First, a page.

I have to admit that this review has taken me quite a while to write. I am lucky to visit lots of restaurants on a regular basis, and in the case of most venues, it is easy to think of some words to express my thoughts. However, once in a while, I visit a restaurant that's harder to write about. Such was the case with Chapter One.

Chapter One was my fifth visit to a Michelin-starred restaurant, and my third in Ireland (after Thornton's and L'Ecrivain). My experiences in other starred restuarants had left me a bit disgruntled with the whole Michelin-star thing. None had been really memorable and on one occasion in San Francisco, the food had been downright bad. And while I am still skeptical of the whole Michelin vibe, I am glad to say that Chapter One proved to be an absolutely memorable and special experience.

What can I possibly add to the volumes that have been written about Chapter One? With chef Ross Lewis in charge, it has garnered numerous accolades and awards, the least of which is the aforementioned Michelin star. In fact, when you walk down the steps to the entrance of Chapter One, you are greeted with a veritable Hollywood Walk of awards and plaques. My words on this blog will not add any insight hitherto unmentioned. I cannot possible enhance their culinary reputation more than the editor of Saveur magazine or Tom Doorley already has.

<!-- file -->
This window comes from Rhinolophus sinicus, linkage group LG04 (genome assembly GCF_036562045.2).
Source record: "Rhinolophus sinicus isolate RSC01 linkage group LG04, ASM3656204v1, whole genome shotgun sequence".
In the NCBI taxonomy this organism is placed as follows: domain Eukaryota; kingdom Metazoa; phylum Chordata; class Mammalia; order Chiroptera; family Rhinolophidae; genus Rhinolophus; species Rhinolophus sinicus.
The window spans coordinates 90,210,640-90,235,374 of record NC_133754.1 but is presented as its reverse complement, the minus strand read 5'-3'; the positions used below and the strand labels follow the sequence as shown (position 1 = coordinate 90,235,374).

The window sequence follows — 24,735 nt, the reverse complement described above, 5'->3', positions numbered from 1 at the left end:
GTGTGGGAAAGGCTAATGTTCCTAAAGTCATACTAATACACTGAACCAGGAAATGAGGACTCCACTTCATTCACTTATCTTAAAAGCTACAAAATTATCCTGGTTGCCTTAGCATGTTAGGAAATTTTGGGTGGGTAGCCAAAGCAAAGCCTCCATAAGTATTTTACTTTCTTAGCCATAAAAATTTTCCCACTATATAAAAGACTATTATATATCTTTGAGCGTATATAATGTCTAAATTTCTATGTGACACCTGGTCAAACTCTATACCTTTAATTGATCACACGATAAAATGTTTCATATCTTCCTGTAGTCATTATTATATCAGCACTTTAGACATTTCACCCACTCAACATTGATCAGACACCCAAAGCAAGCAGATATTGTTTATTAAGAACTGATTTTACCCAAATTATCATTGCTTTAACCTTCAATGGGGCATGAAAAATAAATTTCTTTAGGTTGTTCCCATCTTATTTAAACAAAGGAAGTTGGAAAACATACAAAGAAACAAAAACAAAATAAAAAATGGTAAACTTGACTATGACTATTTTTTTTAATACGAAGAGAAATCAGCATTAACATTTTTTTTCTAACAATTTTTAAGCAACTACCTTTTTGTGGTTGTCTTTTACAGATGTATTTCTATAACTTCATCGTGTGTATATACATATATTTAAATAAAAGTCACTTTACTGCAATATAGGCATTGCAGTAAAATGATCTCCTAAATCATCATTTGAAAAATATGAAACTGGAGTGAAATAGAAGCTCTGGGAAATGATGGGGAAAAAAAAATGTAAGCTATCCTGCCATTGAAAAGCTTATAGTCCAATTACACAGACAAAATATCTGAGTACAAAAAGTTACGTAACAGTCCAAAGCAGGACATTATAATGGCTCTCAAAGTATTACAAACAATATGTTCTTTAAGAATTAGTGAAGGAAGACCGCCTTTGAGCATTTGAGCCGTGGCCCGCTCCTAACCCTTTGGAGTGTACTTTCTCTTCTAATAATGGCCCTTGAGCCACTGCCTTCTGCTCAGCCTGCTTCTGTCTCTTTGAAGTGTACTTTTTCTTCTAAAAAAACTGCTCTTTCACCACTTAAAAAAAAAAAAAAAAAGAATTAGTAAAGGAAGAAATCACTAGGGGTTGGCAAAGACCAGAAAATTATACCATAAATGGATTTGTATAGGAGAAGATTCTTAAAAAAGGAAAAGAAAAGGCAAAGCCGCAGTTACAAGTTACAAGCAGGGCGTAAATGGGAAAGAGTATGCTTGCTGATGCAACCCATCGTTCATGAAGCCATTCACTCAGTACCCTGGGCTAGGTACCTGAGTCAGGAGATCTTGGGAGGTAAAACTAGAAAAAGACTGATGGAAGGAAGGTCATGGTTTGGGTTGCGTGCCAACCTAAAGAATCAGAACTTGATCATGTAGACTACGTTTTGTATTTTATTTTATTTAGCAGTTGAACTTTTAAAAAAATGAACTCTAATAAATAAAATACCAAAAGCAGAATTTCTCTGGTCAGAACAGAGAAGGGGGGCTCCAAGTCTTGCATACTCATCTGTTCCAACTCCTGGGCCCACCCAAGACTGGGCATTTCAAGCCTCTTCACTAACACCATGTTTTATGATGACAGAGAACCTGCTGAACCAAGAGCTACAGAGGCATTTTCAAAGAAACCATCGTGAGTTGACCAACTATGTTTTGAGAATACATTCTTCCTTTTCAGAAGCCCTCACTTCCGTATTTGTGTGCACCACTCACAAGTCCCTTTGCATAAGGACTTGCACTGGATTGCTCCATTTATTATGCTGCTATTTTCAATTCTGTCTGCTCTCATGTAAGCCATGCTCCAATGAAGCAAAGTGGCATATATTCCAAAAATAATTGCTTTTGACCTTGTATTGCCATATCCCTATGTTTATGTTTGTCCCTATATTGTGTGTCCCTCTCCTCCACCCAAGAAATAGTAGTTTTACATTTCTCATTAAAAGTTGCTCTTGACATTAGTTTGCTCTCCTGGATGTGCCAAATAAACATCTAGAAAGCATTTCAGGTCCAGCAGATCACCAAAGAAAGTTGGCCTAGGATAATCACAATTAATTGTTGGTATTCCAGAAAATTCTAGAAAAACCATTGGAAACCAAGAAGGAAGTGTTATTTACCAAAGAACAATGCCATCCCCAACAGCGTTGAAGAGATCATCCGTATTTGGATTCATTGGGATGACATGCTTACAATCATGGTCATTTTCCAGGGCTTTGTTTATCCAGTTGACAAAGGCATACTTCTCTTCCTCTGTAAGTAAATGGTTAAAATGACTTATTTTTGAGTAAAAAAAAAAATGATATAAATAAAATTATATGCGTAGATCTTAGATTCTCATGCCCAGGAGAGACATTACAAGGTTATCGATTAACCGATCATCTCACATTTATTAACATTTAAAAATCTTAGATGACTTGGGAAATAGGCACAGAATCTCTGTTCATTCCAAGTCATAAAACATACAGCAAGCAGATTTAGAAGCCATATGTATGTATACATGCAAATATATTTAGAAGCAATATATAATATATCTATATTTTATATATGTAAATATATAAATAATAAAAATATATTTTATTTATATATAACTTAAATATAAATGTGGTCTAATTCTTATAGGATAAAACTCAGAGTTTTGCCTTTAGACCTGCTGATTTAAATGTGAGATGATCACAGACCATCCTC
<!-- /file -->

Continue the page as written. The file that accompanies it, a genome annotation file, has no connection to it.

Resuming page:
But I can tell you about what I personally enjoyed at Chapter One. I enjoyed the warm hospitality and welcome exhibited by Martin Corbett and his front of house staff. It was throroughly Irish in nature, with references to local events and venues. You simply wouldn't get this warmth and intimacy anywhere else in the world. Chapter One magnificently balances fine food with the intrinsic informal nature of the Irish.